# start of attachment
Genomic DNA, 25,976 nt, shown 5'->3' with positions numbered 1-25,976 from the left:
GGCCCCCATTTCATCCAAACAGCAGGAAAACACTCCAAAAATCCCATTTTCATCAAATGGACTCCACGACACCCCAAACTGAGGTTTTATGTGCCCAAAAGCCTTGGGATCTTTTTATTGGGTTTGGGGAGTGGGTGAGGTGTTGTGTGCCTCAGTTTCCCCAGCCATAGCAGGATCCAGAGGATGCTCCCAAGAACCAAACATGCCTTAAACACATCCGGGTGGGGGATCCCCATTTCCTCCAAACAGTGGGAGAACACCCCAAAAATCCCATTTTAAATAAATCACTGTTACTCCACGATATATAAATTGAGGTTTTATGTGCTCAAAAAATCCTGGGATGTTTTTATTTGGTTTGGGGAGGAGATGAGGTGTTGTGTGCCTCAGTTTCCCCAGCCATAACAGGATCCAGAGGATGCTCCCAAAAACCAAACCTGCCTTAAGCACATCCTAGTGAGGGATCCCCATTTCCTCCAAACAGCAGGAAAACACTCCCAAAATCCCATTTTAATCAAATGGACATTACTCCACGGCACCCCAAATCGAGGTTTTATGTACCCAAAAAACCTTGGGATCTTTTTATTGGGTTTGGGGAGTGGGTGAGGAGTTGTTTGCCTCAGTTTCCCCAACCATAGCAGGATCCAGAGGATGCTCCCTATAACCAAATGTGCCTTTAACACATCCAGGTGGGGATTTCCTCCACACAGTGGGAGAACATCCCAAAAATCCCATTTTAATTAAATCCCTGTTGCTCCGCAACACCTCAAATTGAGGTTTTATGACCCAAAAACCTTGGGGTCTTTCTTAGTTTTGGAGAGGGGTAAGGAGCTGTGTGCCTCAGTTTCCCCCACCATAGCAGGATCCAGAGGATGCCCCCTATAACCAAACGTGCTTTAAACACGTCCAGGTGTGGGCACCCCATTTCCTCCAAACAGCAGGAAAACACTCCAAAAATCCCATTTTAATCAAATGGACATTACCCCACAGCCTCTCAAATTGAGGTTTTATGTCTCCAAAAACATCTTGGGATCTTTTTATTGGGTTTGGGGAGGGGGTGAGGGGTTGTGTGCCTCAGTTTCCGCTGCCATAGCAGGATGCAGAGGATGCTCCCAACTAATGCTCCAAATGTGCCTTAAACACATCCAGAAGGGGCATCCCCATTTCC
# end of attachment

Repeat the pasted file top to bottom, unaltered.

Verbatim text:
Genomic DNA, 25,976 nt, shown 5'->3' with positions numbered 1-25,976 from the left:
GGCCCCCATTTCATCCAAACAGCAGGAAAACACTCCAAAAATCCCATTTTCATCAAATGGACTCCACGACACCCCAAACTGAGGTTTTATGTGCCCAAAAGCCTTGGGATCTTTTTATTGGGTTTGGGGAGTGGGTGAGGTGTTGTGTGCCTCAGTTTCCCCAGCCATAGCAGGATCCAGAGGATGCTCCCAAGAACCAAACATGCCTTAAACACATCCGGGTGGGGGATCCCCATTTCCTCCAAACAGTGGGAGAACACCCCAAAAATCCCATTTTAAATAAATCACTGTTACTCCACGATATATAAATTGAGGTTTTATGTGCTCAAAAAATCCTGGGATGTTTTTATTTGGTTTGGGGAGGAGATGAGGTGTTGTGTGCCTCAGTTTCCCCAGCCATAACAGGATCCAGAGGATGCTCCCAAAAACCAAACCTGCCTTAAGCACATCCTAGTGAGGGATCCCCATTTCCTCCAAACAGCAGGAAAACACTCCCAAAATCCCATTTTAATCAAATGGACATTACTCCACGGCACCCCAAATCGAGGTTTTATGTACCCAAAAAACCTTGGGATCTTTTTATTGGGTTTGGGGAGTGGGTGAGGAGTTGTTTGCCTCAGTTTCCCCAACCATAGCAGGATCCAGAGGATGCTCCCTATAACCAAATGTGCCTTTAACACATCCAGGTGGGGATTTCCTCCACACAGTGGGAGAACATCCCAAAAATCCCATTTTAATTAAATCCCTGTTGCTCCGCAACACCTCAAATTGAGGTTTTATGACCCAAAAACCTTGGGGTCTTTCTTAGTTTTGGAGAGGGGTAAGGAGCTGTGTGCCTCAGTTTCCCCCACCATAGCAGGATCCAGAGGATGCCCCCTATAACCAAACGTGCTTTAAACACGTCCAGGTGTGGGCACCCCATTTCCTCCAAACAGCAGGAAAACACTCCAAAAATCCCATTTTAATCAAATGGACATTACCCCACAGCCTCTCAAATTGAGGTTTTATGTCTCCAAAAACATCTTGGGATCTTTTTATTGGGTTTGGGGAGGGGGTGAGGGGTTGTGTGCCTCAGTTTCCGCTGCCATAGCAGGATGCAGAGGATGCTCCCAACTAATGCTCCAAATGTGCCTTAAACACATCCAGAAGGGGCATCCCCATTTCC